Waratah-Mayfield seek legal advice over pending sale of Newcastle Leagues Club

Second-division outfit Waratah-Mayfield have sought legal advice to determine if they are entitled to proceeds from the pending sale of Newcastle Leagues Club.

The Cheetahs could profit from the $2 million-plus deal, which is due to settle between Newcastle Rugby League and an investor early next month, depending on what documents reveal about the ownership of the National Park Street building.

DISPUTE: Newcastle Leagues Club.

DISPUTE: Newcastle Leagues Club.

Waratah-Mayfield were one of the top-tier clubs that originally purchased the premises together during the late 1950s. They no longer play in the main district competition but still exist, winning the Newcastle and Hunter Rugby League C-grade grand final in September.

Newcastle Rugby League officials have previously stated that any funds made will be reinvested in another property to ensure the “future” of the game for this region rather than clearing existing debt or paying individual clubs. 

CHAMPIONS: Waratah-Mayfield on their way to a C-grade grand final win this year.

CHAMPIONS: Waratah-Mayfield on their way to a C-grade grand final win this year.

However, Waratah-Mayfield president Kevin King believed the question of “part-ownership” was worth asking, especially considering the Cheetahs were around in the beginning.

“It’s now in legal hands ... all I can say is that we’ve requested information from the Newcastle Rugby League in regards to some changes apparently made to the constitution to remove Waratah as an owner of the building,” King said.

“We’re just asking for the information to show that it was legally done and we’re happy to move on. But if it hasn’t been, then there might be something.

‘We were one of eight clubs that purchased the premises, so we don’t understand how we could be removed as a part-owner. That’s what we’re trying to seek.”

Newcastle Rugby League chairman John Crooks said the board of directors have the constitutional “authority” to sell the property.

Crooks said Newcastle RL are now awaiting documents from the Australian Securities and Investments Commission (ASIC).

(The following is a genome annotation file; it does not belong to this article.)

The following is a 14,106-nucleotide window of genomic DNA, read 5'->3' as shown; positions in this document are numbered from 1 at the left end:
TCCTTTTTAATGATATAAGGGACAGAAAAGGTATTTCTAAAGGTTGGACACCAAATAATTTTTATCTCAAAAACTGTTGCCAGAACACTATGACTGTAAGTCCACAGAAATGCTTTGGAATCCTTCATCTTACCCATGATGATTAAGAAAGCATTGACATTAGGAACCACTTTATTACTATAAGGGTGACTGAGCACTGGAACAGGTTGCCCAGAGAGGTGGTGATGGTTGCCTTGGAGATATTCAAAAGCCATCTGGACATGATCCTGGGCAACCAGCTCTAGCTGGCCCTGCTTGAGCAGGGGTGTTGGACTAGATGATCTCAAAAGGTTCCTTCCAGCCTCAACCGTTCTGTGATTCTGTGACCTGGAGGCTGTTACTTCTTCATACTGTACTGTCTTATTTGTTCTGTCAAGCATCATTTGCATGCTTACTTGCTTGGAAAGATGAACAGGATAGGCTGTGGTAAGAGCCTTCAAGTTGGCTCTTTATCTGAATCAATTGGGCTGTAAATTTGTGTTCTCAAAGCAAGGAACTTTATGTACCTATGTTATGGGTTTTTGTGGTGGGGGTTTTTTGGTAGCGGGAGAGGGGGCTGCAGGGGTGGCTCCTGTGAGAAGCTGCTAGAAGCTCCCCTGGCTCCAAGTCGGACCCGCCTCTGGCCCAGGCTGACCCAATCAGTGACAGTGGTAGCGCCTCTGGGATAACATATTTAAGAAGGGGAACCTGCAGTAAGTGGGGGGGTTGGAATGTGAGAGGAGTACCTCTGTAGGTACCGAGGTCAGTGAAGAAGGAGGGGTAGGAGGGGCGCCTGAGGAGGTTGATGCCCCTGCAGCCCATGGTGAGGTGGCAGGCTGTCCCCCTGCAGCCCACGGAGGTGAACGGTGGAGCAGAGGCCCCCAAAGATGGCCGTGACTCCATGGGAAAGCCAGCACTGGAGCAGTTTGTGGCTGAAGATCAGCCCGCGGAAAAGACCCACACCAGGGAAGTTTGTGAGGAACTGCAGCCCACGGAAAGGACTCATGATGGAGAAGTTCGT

“We’re just waiting for copies of documents from ASIC and then we’ll progress from there,” Crooks said. 

“We’re quite happy to listen to what they [Waratah-Mayfield] have got to say but at the end of the day the board has got the authority, according to the constitution, to buy and sell property on behalf of those people as long as it’s reinvested. 

“That’s what we’re trying to do is reinvest that money, to increase our financial viability going forward and into the future.”

Waratah-Mayfield last played first grade in 2004. It was the second of two comeback years after a continuous stint between 1927 and 2001.

Waratah-Mayfield share a similar position to North Newcastle, as both were part of the original Newcastle Leagues Club purchase and still exist today but no longer play the main district competition. The Bluebags, who re-formed in A-grade this season, have not yet taken any action. 

Reigning first-grade champions Macquarie entered the fray in 1960, beyond the formation of Newcastle Leagues Club, while in more recent times historic Maitland underwent a name change after twice dropping out. 

Current top-tier entities South Newcastle, Central Newcastle and Western Suburbs were all foundation clubs in 1910. Kurri Kurri, Cessnock and Lakes followed by 1947. 

The likes of Eastern Suburbs, Raymond Terrace, Northern, Port Stephens and Wyong have come and gone. 

Meanwhile, playmaker Jade Porter has announced a one-year deal with the Kurri for 2018 after five seasons with Wests, including a first-grade premiership in 2014 and this year’s reserve grade title.